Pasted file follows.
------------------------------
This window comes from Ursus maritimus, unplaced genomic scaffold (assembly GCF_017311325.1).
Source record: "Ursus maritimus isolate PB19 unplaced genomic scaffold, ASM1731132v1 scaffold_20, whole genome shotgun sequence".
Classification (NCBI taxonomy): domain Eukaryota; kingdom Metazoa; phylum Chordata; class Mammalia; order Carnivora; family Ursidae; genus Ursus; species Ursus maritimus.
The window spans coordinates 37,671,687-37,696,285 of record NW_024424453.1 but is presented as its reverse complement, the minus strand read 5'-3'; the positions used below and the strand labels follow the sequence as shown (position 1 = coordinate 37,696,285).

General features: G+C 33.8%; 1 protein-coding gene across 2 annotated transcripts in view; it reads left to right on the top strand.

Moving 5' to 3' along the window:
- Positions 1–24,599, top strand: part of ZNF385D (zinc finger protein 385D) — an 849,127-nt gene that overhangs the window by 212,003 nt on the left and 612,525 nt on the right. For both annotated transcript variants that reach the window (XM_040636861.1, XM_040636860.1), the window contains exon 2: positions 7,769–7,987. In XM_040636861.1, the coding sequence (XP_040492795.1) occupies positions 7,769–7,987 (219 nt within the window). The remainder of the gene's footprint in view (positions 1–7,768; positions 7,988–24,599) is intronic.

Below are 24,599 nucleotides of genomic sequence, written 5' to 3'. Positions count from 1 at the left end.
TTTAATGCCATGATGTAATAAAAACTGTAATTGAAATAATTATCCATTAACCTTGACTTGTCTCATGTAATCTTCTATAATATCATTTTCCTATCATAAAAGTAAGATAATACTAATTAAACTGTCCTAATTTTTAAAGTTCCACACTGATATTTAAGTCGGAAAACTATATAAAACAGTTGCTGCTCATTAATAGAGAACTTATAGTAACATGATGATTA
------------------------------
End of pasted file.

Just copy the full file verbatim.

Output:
This window comes from Ursus maritimus, unplaced genomic scaffold (assembly GCF_017311325.1).
Source record: "Ursus maritimus isolate PB19 unplaced genomic scaffold, ASM1731132v1 scaffold_20, whole genome shotgun sequence".
Classification (NCBI taxonomy): domain Eukaryota; kingdom Metazoa; phylum Chordata; class Mammalia; order Carnivora; family Ursidae; genus Ursus; species Ursus maritimus.
The window spans coordinates 37,671,687-37,696,285 of record NW_024424453.1 but is presented as its reverse complement, the minus strand read 5'-3'; the positions used below and the strand labels follow the sequence as shown (position 1 = coordinate 37,696,285).

General features: G+C 33.8%; 1 protein-coding gene across 2 annotated transcripts in view; it reads left to right on the top strand.

Moving 5' to 3' along the window:
- Positions 1–24,599, top strand: part of ZNF385D (zinc finger protein 385D) — an 849,127-nt gene that overhangs the window by 212,003 nt on the left and 612,525 nt on the right. For both annotated transcript variants that reach the window (XM_040636861.1, XM_040636860.1), the window contains exon 2: positions 7,769–7,987. In XM_040636861.1, the coding sequence (XP_040492795.1) occupies positions 7,769–7,987 (219 nt within the window). The remainder of the gene's footprint in view (positions 1–7,768; positions 7,988–24,599) is intronic.

Below are 24,599 nucleotides of genomic sequence, written 5' to 3'. Positions count from 1 at the left end.
TTTAATGCCATGATGTAATAAAAACTGTAATTGAAATAATTATCCATTAACCTTGACTTGTCTCATGTAATCTTCTATAATATCATTTTCCTATCATAAAAGTAAGATAATACTAATTAAACTGTCCTAATTTTTAAAGTTCCACACTGATATTTAAGTCGGAAAACTATATAAAACAGTTGCTGCTCATTAATAGAGAACTTATAGTAACATGATGATTA